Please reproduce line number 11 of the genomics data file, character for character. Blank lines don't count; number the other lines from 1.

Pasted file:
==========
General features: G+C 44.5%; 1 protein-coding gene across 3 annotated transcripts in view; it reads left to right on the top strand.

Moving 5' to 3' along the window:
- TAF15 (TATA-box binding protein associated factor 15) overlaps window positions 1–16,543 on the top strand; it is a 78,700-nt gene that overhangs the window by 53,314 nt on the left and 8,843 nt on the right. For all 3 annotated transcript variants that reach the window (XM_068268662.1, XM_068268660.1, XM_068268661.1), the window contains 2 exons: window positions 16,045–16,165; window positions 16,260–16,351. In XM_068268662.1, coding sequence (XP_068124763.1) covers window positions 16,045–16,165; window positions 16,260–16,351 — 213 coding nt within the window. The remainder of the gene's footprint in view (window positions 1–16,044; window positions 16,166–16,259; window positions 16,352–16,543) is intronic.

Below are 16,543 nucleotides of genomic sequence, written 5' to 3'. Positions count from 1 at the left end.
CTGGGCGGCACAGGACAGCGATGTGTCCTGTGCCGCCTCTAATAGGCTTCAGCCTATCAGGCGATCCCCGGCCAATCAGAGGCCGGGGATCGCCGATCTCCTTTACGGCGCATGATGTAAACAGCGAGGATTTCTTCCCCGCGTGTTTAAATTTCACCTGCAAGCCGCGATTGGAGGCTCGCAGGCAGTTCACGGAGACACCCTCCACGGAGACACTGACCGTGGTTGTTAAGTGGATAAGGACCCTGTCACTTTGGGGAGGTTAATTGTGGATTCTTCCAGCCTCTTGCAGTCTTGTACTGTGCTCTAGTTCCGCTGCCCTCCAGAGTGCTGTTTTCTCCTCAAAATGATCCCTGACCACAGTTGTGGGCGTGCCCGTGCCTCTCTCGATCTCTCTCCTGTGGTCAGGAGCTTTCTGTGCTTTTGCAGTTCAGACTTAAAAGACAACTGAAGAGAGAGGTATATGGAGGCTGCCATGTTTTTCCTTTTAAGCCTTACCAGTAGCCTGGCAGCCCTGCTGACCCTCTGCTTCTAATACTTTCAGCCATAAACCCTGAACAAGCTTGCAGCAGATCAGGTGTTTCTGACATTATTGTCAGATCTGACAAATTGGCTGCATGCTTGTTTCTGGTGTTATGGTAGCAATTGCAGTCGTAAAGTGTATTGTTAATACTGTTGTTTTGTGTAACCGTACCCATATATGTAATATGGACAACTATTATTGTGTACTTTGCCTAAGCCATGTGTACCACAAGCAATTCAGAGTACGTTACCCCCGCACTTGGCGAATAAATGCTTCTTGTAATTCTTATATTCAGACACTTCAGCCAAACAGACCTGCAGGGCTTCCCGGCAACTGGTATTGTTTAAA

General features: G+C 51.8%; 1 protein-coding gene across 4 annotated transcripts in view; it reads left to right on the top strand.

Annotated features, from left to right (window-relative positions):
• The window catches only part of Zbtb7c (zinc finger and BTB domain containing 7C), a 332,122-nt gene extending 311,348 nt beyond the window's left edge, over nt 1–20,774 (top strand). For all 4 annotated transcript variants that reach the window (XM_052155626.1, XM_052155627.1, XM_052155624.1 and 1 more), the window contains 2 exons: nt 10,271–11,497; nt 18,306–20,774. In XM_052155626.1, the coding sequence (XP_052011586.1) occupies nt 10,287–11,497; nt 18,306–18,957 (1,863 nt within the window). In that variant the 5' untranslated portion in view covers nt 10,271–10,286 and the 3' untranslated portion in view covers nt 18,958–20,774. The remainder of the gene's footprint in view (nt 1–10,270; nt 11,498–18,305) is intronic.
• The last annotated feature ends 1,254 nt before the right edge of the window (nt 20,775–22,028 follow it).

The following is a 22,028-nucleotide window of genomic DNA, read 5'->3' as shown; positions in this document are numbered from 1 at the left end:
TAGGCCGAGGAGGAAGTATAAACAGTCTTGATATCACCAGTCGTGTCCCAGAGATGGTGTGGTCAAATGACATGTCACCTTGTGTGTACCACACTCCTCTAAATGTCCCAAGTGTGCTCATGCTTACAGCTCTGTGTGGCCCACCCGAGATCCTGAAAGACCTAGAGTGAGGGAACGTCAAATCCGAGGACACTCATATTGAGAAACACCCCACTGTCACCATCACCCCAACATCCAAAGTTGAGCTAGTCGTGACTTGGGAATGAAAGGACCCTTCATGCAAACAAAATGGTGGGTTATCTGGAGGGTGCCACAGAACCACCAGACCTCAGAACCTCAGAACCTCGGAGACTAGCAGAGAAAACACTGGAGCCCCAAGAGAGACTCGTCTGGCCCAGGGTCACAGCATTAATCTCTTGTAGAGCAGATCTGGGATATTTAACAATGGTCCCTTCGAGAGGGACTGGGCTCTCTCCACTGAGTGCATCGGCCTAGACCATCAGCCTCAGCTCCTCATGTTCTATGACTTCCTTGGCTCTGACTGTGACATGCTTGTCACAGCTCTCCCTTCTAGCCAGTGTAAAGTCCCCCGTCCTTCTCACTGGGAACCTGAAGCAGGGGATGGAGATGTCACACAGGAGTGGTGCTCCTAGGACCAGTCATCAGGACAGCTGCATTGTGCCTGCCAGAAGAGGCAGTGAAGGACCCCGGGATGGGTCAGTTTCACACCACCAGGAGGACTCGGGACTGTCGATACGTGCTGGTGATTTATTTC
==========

TAGGCCGAGGAGGAAGTATAAACAGTCTTGATATCACCAGTCGTGTCCCAGAGATGGTGTGGTCAAATGACATGTCACCTTGTGTGTACCACACTCCTCTAAATGTCCCAAGTGTGCTCATGCTTACAGCTCTGTGTGGCCCACCCGAGATCCTGAAAGACCTAGAGTGAGGGAACGTCAAATCCGAGGACACTCATATTGAGAAACACCCCACTGTCACCATCACCCCAACATCCAAAGTTGAGCTAGTCGTGACTTGGGAATGAAAGGACCCTTCATGCAAACAAAATGGTGGGTTATCTGGAGGGTGCCACAGAACCACCAGACCTCAGAACCTCAGAACCTCGGAGACTAGCAGAGAAAACACTGGAGCCCCAAGAGAGACTCGTCTGGCCCAGGGTCACAGCATTAATCTCTTGTAGAGCAGATCTGGGATATTTAACAATGGTCCCTTCGAGAGGGACTGGGCTCTCTCCACTGAGTGCATCGGCCTAGACCATCAGCCTCAGCTCCTCATGTTCTATGACTTCCTTGGCTCTGACTGTGACATGCTTGTCACAGCTCTCCCTTCTAGCCAGTGTAAAGTCCCCCGTCCTTCTCACTGGGAACCTGAAGCAGGGGATGGAGATGTCACACAGGAGTGGTGCTCCTAGGACCAGTCATCAGGACAGCTGCATTGTGCCTGCCAGAAGAGGCAGTGAAGGACCCCGGGATGGGTCAGTTTCACACCACCAGGAGGACTCGGGACTGTCGATACGTGCTGGTGATTTATTTC